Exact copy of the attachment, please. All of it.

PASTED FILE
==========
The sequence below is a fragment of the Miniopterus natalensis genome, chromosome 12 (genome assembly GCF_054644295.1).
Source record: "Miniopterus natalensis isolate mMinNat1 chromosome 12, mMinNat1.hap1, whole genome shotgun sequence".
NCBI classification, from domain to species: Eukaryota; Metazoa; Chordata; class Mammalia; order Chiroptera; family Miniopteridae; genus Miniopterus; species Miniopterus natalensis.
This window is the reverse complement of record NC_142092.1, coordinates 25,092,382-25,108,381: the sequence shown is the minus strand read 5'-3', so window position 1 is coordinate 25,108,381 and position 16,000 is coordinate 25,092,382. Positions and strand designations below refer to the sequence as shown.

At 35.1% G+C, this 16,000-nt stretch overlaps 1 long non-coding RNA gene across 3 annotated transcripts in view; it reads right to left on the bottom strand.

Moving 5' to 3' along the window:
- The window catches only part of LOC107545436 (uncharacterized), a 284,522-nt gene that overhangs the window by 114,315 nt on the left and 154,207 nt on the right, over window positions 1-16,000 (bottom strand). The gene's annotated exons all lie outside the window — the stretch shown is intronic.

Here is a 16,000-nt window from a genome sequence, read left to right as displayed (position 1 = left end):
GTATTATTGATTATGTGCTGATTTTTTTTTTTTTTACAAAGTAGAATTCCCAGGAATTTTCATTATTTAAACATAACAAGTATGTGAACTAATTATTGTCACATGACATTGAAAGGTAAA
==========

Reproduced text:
The sequence below is a fragment of the Miniopterus natalensis genome, chromosome 12 (genome assembly GCF_054644295.1).
Source record: "Miniopterus natalensis isolate mMinNat1 chromosome 12, mMinNat1.hap1, whole genome shotgun sequence".
NCBI classification, from domain to species: Eukaryota; Metazoa; Chordata; class Mammalia; order Chiroptera; family Miniopteridae; genus Miniopterus; species Miniopterus natalensis.
This window is the reverse complement of record NC_142092.1, coordinates 25,092,382-25,108,381: the sequence shown is the minus strand read 5'-3', so window position 1 is coordinate 25,108,381 and position 16,000 is coordinate 25,092,382. Positions and strand designations below refer to the sequence as shown.

At 35.1% G+C, this 16,000-nt stretch overlaps 1 long non-coding RNA gene across 3 annotated transcripts in view; it reads right to left on the bottom strand.

Moving 5' to 3' along the window:
- The window catches only part of LOC107545436 (uncharacterized), a 284,522-nt gene that overhangs the window by 114,315 nt on the left and 154,207 nt on the right, over window positions 1-16,000 (bottom strand). The gene's annotated exons all lie outside the window — the stretch shown is intronic.

Here is a 16,000-nt window from a genome sequence, read left to right as displayed (position 1 = left end):
GTATTATTGATTATGTGCTGATTTTTTTTTTTTTTACAAAGTAGAATTCCCAGGAATTTTCATTATTTAAACATAACAAGTATGTGAACTAATTATTGTCACATGACATTGAAAGGTAAA